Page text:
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Monday, November 23, 2009

Flaked Wheat Cereal you make yourself!

As many of you know, awhile back I bought a grain flaker.  (look up "flaker" here in my blog).  I used it to flake wheat (as well as groats), as an alternate method of eating wheat.  Wheat can be eaten by boiling it whole, grinding, flaking or using as a method to make gluten "wheat meat".

What I wanted to try was to make my own cold cereal.  (Remember to click on these photos to see them bigger)

I first soaked wheat kernels in water for about an hour the night before.  Then drained it on paper towels all night.  (You can do it much faster than that, however).  This morning I flaked the wheat, then put it on a cookie sheet, sprayed it with sugar water,  and baked it for 12 minutes at 350 degrees. 


When done, it made a satisfying crunchy cereal!


Next time, I'm going to make the hot cereal out of it, then dehydrate it in my dehyrator by pouring it on the solid "fruit leather" sheves, then I'll break it apart and try it that way...or maybe bake it if needed.

Sunday, November 22, 2009

Lettuce in the Garden

Ah, the Fall harvest is great.  All of my romaine lettuce plants are growing just fine...and so far I've been able to go out and cut off enough lettuce leaves for two of us to have salad twice a week.  It's awesome.  Never again will I have only a summer garden! Friends of mine have tomatoes still growing this time of year...so next year my  plan is to have the summer vegies still going while I plant my Fall/Winter vegies.


My  potato plant and broccoli also look just great.  More harvesting!

Saturday, November 21, 2009

Acorn Class

Today I went to Stephen Nix's house for an acorn class. There were only five others besides me and Stephen, which was nice because it was a more intimate class. He started off by showing us how to identify common oak trees in the Sacramento region, and we focused on two main ones, Interior Live Oak (Quercus wislizeni) which has the best protein and oil production for oil expelling, but high tannin. The other one is the Valley oak (Quercus lobata), which is the one found most often in the EG area. It has low tannin and so is very edible without long leaching periods, but it doesn't provide good oil.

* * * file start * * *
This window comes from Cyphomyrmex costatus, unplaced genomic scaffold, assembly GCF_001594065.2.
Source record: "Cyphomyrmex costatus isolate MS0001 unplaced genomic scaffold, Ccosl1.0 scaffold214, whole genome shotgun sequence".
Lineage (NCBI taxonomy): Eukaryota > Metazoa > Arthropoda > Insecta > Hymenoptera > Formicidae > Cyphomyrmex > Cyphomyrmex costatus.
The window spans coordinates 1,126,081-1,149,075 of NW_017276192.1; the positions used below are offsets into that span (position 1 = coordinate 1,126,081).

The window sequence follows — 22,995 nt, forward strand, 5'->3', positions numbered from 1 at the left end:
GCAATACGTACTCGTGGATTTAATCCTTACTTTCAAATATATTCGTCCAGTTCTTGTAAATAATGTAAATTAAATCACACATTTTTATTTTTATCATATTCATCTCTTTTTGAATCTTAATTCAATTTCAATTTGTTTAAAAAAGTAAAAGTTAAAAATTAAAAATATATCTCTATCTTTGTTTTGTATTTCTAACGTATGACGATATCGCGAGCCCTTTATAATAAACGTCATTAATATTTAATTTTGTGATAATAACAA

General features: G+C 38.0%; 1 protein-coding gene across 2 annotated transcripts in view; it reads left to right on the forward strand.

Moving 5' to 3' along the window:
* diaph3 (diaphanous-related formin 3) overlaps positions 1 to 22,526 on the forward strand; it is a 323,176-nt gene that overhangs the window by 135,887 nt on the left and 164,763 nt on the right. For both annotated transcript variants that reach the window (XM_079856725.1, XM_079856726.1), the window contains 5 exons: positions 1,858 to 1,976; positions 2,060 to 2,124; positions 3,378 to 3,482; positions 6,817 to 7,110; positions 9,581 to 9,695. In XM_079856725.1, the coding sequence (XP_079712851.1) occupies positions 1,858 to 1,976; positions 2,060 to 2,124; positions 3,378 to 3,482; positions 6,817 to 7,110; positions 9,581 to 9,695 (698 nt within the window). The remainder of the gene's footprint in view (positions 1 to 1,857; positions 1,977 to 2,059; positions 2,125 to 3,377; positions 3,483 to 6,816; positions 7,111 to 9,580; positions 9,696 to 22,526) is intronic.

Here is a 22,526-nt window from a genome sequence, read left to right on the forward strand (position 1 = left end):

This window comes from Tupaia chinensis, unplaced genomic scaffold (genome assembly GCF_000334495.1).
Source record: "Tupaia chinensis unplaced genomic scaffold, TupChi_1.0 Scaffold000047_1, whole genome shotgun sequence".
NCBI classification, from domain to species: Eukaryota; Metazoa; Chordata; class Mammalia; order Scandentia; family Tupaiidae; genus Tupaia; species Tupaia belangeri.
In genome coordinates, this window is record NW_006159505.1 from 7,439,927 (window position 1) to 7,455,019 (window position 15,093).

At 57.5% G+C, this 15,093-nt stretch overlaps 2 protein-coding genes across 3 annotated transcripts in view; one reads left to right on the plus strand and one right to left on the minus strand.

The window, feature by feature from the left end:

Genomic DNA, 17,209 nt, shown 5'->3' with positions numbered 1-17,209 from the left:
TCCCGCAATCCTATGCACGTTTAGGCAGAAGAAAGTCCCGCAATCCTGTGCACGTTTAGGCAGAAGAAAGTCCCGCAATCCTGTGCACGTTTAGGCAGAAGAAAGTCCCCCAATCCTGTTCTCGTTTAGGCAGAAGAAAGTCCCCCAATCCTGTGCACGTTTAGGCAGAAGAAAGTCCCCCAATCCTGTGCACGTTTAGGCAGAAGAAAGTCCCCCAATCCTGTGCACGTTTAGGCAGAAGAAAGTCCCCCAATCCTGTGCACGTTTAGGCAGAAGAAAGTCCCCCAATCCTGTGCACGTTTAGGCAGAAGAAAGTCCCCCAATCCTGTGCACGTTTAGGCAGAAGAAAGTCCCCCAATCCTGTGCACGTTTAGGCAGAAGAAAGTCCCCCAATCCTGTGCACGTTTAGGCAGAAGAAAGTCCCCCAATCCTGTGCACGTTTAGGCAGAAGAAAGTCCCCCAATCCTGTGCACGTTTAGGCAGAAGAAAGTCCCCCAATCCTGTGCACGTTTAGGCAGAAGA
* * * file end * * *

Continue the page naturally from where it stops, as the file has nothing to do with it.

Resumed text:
Stephen had used the oil expeller to make about a 1/4 cup of acorn oil which he used to make us some popcorn. It was GREAT. Then we also made acorn/wheat flour tortillas for lunch.

All in all we learned a good deal, although I'll need to do a bit more studying...also I want to find more acorns as I made the mistake of drying them in too high heat so they were bascially baked, which binds the tannin to the acorn skin. Next time I need to just air dry them or dry them in the dehyrator under really low heat so it's mainly air dried. You dry them for 4-8 hours, crack them open with a hammer or whatever, and then you can grind up the meat and then leach as needed. He's supposed to send the info he's collected also, although I have most of it already.

I still can't use my oil expeller until I figure out what to attach it to. We have the old table in the garage that might work, but we'll see. Hopefully by summer.

Meanwhile, the lettuce in the backyard is growing great, the peas are looking better, the potatoes have me wondering how many potatos are under the soil line now, and the broccoli is doing great. I'm so impressed and wish I had grown fall/winter vegies long ago!

We also learned about the pine nuts, how they are right out there on grey pine trees. Which are found all over the place. Once the cones are dry you can just drop the cone into a bag from waistheight and all the pine nuts will fly out! then just take off the shell and eat. Very very good!!!

Thursday, November 19, 2009

Dry Pack Canning Day

I love the cannery.  How joyful I feel when I can dry pack can those things I need to ensure survival. The following list is what I canned or helped be canned, but does not include everyone's amounts/items.

rice - 7 cans


milk - 19 cans

sugar - 10 cans

white flour - 8 cans

wheat - 13 cans

potato flakes - 3 cans

quick oats - 8 cans

refried beans - 4 cans

The above does not include the items canned by the other four who were there from our ward.  I'm so happy to see this work being done, as it is available to all, and puts us not only in a place of obedience, but faith and trust that we will be guided and helped as we do what we are told.  I personally hate being hungry, so it's wonderful to know that I have sufficient supply.  And how grateful I will feel to be able to share with family and friends.  Of course, it's nice if they also store food of their own too! :)

Friday, November 13, 2009

The Garden Today 11-13-09



Here are photos of the garden today.  There is a gap in the middle of the garden box because the neighborhood cat kept digging up the seeds I planted, but I am still blessed with several lettuce and broccoli plants, and a potato, all doing very well.  The sweet peas aren't doing well at all and I've been too busy to care...but they are probably in need of fertilizer.